ni·tro·gen /ˈnaɪtrəʤən/ 名詞
Ni·tro·gen n. Chem. A colorless nonmetallic element of atomic number 7, tasteless and odorless, comprising four fifths of the atmosphere by volume in the form of molecular nitrogen (N2). It is chemically very inert in the free state, and as such is incapable of supporting life (hence the name azote still used by French chemists); but it forms many important compounds, such as ammonia, nitric acid, the cyanides, etc, and is a constituent of all organized living tissues, animal or vegetable. Symbol N. Atomic weight 14.007. It was formerly regarded as a permanent noncondensible gas, but was liquefied in 1877 by Cailletet of Paris, and Pictet of Geneva, and boils at -195.8 ° C at atmospheric pressure. Liquid nitrogen is used as a refrigerant to store delicate materials, such as bacteria, cells, and other biological materials.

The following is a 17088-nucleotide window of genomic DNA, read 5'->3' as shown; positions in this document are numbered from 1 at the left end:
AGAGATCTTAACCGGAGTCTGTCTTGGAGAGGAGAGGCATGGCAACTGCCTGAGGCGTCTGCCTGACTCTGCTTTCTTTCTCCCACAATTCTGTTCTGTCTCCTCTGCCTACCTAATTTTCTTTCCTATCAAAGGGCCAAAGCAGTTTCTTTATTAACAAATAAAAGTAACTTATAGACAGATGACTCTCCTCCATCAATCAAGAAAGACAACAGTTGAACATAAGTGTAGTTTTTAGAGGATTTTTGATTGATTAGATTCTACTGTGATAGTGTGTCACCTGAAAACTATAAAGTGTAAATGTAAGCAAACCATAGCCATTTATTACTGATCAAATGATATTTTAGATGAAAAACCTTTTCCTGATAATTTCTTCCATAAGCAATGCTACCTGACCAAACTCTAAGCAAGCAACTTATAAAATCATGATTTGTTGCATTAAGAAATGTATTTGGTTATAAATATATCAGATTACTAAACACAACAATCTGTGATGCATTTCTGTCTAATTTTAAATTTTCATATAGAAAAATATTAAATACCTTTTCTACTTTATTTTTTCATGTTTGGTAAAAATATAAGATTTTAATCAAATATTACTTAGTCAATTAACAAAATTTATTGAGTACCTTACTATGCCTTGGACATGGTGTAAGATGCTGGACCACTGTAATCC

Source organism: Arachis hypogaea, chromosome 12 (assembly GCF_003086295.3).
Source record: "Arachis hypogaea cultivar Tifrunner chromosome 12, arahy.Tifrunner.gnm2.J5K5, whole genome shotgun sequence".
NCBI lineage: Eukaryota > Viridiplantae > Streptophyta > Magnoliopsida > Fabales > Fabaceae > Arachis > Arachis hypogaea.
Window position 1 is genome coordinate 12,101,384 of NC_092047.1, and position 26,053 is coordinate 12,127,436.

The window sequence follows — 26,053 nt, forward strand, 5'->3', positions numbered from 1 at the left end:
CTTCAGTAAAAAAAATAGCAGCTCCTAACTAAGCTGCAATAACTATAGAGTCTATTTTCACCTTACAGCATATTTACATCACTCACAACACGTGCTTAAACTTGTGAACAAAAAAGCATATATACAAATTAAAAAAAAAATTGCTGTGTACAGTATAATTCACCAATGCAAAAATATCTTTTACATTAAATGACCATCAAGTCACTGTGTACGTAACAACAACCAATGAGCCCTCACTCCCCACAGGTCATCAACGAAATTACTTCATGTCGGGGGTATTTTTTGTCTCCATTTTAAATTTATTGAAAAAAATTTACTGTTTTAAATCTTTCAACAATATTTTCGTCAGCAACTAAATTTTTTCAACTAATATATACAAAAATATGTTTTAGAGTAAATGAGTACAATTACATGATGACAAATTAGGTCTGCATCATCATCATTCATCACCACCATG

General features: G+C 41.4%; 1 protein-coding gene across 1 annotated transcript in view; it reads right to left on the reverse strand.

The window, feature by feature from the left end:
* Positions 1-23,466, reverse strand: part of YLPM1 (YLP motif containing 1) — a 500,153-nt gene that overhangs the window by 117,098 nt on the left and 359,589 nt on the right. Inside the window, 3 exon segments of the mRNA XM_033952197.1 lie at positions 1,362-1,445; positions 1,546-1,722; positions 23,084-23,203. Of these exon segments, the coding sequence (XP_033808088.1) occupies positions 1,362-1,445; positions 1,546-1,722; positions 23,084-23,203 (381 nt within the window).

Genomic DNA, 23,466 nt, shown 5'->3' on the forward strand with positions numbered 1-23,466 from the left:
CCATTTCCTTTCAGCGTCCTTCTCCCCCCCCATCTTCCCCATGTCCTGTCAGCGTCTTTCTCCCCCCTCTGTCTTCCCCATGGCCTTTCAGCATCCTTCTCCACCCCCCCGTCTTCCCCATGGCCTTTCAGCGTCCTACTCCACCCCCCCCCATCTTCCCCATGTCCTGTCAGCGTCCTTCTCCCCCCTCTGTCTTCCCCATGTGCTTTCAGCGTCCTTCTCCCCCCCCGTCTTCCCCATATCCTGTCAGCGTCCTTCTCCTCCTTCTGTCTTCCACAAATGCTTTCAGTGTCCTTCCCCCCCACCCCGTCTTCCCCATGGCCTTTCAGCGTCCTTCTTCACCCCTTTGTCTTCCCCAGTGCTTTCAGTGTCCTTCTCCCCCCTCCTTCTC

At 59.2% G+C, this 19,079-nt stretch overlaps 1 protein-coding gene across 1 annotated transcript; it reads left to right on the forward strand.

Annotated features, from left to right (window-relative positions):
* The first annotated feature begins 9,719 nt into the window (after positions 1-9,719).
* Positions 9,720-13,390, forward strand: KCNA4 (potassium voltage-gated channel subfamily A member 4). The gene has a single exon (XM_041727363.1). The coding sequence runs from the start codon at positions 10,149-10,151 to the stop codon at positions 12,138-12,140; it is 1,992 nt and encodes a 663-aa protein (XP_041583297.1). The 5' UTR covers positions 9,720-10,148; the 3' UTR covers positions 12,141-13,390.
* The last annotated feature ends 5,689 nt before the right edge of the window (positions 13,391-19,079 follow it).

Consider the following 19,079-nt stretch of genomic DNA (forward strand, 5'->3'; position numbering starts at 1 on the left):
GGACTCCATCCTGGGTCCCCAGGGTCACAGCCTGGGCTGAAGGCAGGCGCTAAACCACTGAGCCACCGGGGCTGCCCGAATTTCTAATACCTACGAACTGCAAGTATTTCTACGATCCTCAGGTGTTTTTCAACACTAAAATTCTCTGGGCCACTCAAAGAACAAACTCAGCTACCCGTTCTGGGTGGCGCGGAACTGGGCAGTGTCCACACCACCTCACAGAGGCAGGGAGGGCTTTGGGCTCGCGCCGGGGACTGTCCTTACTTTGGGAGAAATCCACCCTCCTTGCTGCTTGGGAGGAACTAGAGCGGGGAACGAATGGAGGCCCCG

n : a common nonmetallic element that is normally a colorless
odorless tasteless inert diatomic gas; constitutes 78
percent of the atmosphere by volume; a constituent of all
living tissues [syn: N, atomic number 7]
Atomic number: 7
Atomic weight: 14.0067
Colourless, gaseous element which belongs to group 15 of the periodic
table. Constitutes ~78% of the atmosphere and is an essential part of the
ecosystem. Nitrogen for industrial purposes is acquired by the fractional
distillation of liquid air. Chemically inactive, reactive generally only
at high temperatures or in electrical discharges. It was discovered in
1772 by D. Rutherford.